, Volume 42, Issue 9, pp 1895-1905

Exploring the Social Impact of Being a Typical Peer Model for Included Children with Autism Spectrum Disorder

Rent the article at a discount

Rent now

* Final gross prices may vary according to local VAT.

Get Access

Abstract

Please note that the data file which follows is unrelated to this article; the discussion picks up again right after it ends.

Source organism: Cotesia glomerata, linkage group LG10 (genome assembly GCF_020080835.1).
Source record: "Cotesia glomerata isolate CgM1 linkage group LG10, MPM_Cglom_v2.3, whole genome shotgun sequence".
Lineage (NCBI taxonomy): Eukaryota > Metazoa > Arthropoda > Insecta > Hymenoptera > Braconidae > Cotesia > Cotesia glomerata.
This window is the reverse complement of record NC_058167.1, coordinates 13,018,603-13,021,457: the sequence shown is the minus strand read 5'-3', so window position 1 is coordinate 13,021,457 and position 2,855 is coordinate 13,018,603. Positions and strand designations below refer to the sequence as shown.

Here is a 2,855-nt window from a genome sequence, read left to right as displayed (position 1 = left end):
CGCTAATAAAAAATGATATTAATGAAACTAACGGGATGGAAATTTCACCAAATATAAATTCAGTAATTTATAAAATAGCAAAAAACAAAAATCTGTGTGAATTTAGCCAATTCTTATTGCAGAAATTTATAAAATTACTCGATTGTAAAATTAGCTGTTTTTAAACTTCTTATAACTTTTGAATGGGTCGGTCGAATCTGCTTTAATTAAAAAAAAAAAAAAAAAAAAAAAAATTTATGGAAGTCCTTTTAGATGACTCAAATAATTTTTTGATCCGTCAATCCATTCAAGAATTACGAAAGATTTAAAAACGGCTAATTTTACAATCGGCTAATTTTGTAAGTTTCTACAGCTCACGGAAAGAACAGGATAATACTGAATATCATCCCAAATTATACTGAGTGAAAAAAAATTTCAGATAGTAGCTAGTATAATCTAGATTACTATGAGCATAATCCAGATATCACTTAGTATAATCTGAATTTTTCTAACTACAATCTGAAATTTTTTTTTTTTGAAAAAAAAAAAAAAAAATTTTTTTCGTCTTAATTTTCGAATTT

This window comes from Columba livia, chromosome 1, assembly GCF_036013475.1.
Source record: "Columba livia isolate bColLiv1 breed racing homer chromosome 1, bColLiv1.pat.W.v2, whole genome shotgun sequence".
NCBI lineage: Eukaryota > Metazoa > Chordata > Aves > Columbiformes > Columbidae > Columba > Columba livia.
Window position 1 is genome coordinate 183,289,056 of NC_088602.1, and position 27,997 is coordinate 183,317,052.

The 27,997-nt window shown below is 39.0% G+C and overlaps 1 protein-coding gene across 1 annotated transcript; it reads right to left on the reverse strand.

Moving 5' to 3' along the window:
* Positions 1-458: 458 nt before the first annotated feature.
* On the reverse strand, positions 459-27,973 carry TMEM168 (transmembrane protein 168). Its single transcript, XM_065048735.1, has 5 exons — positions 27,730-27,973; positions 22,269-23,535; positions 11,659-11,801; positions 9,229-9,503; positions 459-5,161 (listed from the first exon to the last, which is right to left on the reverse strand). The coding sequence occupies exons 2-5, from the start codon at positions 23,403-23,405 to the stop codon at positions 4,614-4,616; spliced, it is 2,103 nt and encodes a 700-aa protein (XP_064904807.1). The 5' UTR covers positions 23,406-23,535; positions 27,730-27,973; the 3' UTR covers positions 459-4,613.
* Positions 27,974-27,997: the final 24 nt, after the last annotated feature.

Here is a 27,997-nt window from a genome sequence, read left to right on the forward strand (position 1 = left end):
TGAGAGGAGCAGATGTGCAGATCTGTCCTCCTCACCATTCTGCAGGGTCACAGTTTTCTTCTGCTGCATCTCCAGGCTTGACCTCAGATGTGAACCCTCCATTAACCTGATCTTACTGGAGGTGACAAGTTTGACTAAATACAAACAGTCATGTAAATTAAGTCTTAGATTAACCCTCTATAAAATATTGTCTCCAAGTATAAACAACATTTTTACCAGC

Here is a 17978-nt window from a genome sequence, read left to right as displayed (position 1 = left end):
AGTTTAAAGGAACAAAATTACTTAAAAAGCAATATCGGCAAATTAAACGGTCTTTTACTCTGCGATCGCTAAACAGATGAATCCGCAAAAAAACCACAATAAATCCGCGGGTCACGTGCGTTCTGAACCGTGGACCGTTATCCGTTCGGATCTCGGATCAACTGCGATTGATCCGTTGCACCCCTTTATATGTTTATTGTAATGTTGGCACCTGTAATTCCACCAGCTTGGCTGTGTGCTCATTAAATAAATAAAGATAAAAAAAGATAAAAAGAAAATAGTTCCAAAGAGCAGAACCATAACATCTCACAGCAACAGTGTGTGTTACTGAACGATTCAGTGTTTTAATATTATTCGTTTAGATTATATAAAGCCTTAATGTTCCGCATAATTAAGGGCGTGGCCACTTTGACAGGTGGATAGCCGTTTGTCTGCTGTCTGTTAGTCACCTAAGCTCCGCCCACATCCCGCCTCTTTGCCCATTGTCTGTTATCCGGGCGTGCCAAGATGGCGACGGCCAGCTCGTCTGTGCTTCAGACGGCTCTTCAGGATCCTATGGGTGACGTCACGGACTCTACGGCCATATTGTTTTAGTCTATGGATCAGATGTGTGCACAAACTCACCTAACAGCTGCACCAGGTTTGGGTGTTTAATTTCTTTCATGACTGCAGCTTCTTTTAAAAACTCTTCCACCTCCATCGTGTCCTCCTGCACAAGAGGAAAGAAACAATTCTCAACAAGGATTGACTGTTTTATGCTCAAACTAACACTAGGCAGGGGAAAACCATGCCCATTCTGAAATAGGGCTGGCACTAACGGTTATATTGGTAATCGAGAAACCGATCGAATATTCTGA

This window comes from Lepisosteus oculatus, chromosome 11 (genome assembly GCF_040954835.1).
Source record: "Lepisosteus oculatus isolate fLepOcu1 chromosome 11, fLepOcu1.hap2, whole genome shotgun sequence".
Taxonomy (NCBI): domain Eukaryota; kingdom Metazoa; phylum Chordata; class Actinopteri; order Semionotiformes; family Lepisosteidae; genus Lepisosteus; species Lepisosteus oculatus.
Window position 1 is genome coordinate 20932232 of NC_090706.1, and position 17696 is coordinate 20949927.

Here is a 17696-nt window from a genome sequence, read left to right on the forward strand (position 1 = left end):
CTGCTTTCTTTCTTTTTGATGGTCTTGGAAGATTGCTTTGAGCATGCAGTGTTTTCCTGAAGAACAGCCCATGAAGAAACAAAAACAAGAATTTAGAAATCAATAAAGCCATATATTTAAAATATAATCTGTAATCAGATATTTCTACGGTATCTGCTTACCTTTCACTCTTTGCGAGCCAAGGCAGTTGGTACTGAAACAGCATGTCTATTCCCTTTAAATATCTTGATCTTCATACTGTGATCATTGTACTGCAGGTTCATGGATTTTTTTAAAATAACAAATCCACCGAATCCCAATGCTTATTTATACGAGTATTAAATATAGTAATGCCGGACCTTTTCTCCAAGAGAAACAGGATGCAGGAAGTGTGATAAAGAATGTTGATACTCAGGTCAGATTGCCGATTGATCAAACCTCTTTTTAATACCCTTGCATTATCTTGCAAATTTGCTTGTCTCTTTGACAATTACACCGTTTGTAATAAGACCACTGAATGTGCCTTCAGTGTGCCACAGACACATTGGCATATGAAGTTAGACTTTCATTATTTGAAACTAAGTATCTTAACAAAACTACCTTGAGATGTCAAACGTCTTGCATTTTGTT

This study examined the social impact of being a typical peer model as part of a social skills intervention for children with autism spectrum disorder (ASD). Participants were drawn from a randomized-controlled-treatment trial that examined the effects of targeted interventions on the social networks of 60 elementary-aged children with ASD. Results demonstrated that typical peer models had higher social network centrality, received friendships, friendship quality, and less loneliness than non-peer models. Peer models were also more likely to be connected with children with ASD than non-peer models at baseline and exit. These results suggest that typical peers can be socially connected to children with ASD, as well as other classmates, and maintain a strong and positive role within the classroom.